Oldest Buildings in the World

The man-made Knap of Howar on the island of Papa Westray, one of Scotlands Orkney islands, has stood for almost 6,000 years
The man-made Knap of Howar on the island of Papa Westray, one of Scotland's Orkney islands, has stood for almost 6,000 years | © Danita Delimont / Alamy Stock Photo
Nick Gale

Humans have been flexing their architectural muscles for thousands of years, and the strongest man-made structures have managed to stand upright to this day. From the Knap of Howar in Scotland to the Pyramid of Djoser in Egypt, here are some of the oldest buildings around the world.

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Tumulus of Bougon, France

The Tumulus of Bougon consists of a group of five Neolithic barrows in France that date back to 4800BCE. Over 200 skeletons were discovered in the first site (Tumulus A) during its 1840 excavation, alongside stone tools, pottery, pierced teeth and chains of seashells. All five of the barrows vary significantly architecturally, reflecting the more than 1,000 years of construction that the site had experienced between the 5th and 4th millennia BCE.

Anu Ziggurat of Uruk, Iraq

The ancient city of Uruk (now in Iraq) itself was once home to around 40,000 residents, making it the largest urban area in the world at the time (3100BCE). The Anu Ziggurat dates even further back than this, to 4000–3800BCE. Dedicated to the sky god Anu, the temple would have been the most eye-catching structure in the city, visible from many miles away. A ziggurat itself is a terraced compound of successively receding levels. The Tower of Babel narrative within the Bible is considered by scholars to be strongly linked to Mesopotamian ziggurat construction.

Knap of Howar, Scotland

Many of the world’s oldest surviving buildings consist of tombs, temples and graves, but the Knap of Howar represents one of the oldest homes in the world. Built in 3700BCE, the Knap of Howar has stood for almost 6,000 years on the island of Papa Westray in Orkney. The Neolithic farmstead looks out onto the sea, and much of the original furniture is still intact today. The enchanting view out to the North Sea is the same now as it was then, and Orkney has continued to be a popular tourist destination in the 21st century.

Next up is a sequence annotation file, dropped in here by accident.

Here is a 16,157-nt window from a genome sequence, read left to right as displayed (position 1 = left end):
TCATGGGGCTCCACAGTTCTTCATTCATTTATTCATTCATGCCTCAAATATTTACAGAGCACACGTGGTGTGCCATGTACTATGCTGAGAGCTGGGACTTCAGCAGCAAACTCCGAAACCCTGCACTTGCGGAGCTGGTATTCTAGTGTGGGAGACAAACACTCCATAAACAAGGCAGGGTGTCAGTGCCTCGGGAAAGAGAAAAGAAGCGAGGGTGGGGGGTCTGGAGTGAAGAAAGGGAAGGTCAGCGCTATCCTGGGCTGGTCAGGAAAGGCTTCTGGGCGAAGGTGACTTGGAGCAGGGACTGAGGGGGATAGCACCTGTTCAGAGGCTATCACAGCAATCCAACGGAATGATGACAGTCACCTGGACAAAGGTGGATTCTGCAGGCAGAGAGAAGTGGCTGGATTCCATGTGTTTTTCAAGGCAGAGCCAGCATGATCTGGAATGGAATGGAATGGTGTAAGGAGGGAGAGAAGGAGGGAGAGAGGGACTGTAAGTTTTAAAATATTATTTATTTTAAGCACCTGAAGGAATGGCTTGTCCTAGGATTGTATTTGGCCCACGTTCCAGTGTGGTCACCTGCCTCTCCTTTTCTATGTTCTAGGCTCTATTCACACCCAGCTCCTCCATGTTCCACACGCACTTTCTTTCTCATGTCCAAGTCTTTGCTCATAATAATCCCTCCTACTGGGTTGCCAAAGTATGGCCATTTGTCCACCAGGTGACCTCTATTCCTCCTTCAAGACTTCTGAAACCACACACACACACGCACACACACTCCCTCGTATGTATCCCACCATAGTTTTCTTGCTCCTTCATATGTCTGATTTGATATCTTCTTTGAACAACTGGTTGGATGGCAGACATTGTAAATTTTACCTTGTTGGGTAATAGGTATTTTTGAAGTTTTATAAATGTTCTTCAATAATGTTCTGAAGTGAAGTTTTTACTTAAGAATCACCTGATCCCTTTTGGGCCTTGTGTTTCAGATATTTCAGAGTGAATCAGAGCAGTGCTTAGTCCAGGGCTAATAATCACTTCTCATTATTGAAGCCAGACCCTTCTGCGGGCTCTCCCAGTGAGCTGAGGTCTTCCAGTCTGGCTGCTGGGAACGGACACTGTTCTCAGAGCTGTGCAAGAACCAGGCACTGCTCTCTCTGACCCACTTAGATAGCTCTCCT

The Cairn of Barnenez, France

The Cairn of Barnenez is potentially the oldest known building on earth. It’s what’s known as a “Passage Grave”, a burial chamber covered in earth or stone. Located in northern Finistère (the extreme west of Brittany in France), it dates back to 4850BCE and is over 70m (230ft) long. The site is also well known for its Megalithic art. As you walk the chambers of the Cairn, you’ll discover engraved symbols depicting weapons like bows and axes, as well as snakes and a mysterious U-shaped sign. Similar symbols have also been found in other ancient sites across Brittany.

Sechin Bajo, Peru

The Sechin Bajo is the oldest known building in the Americas, found in the valley of the Sechin River in Peru. The archaeological site covers a sizeable 37ha (91 acres), with the oldest building among it being over 5,720 years old (3700BCE). One of the most interesting discoveries at the site is an ancient frieze (in architecture, part of the horizontal band in between a column and the roof above it), which included depictions of various mythological and religious figures, as well as weaponry and insignia.

Pyramid of Djoser, Egypt

The Pyramid of Djoser is the earliest man-made, large-scale stone structure on Earth and dates back to around 2670BCE. It can be found in Saqqara, an ancient burial ground in the heart of the Egyptian city of Memphis. The building itself may not be quite as old as some of the other structures on this list, but it represents a seriously impressive jump in human engineering. It’s the earliest example of Egypt’s iconic pyramids, reflective of the country’s fascinating ancient past.

Dolmen de Bagneux, France

This structure is the largest dolmen (single-chamber Megalithic tomb) in France and dates all the way back to 3000BCE. The 23m (75ft) building would have contained a great number of skeletons during the Neolithic period, but it’s now empty and resembling the sort of home that Fred Flintstone might have lived in. It is, unsurprisingly, a popular spot for tourists exploring the Saumur region of France.

Shahr-e Sukhteh, Iran

One of the oldest preserved settlements that dates back to 3200BCE, Shahr-e Sukhteh (meaning “The Burnt City”) was a key location for trading routes between Mesopotamia, Iran, Central Asia, Indian civilisations and even as far as China. The city burned down three times before it was eventually abandoned (hence the name) and has been a key archaeological site to help modern historians understand the emergence of complex societies during this time period.

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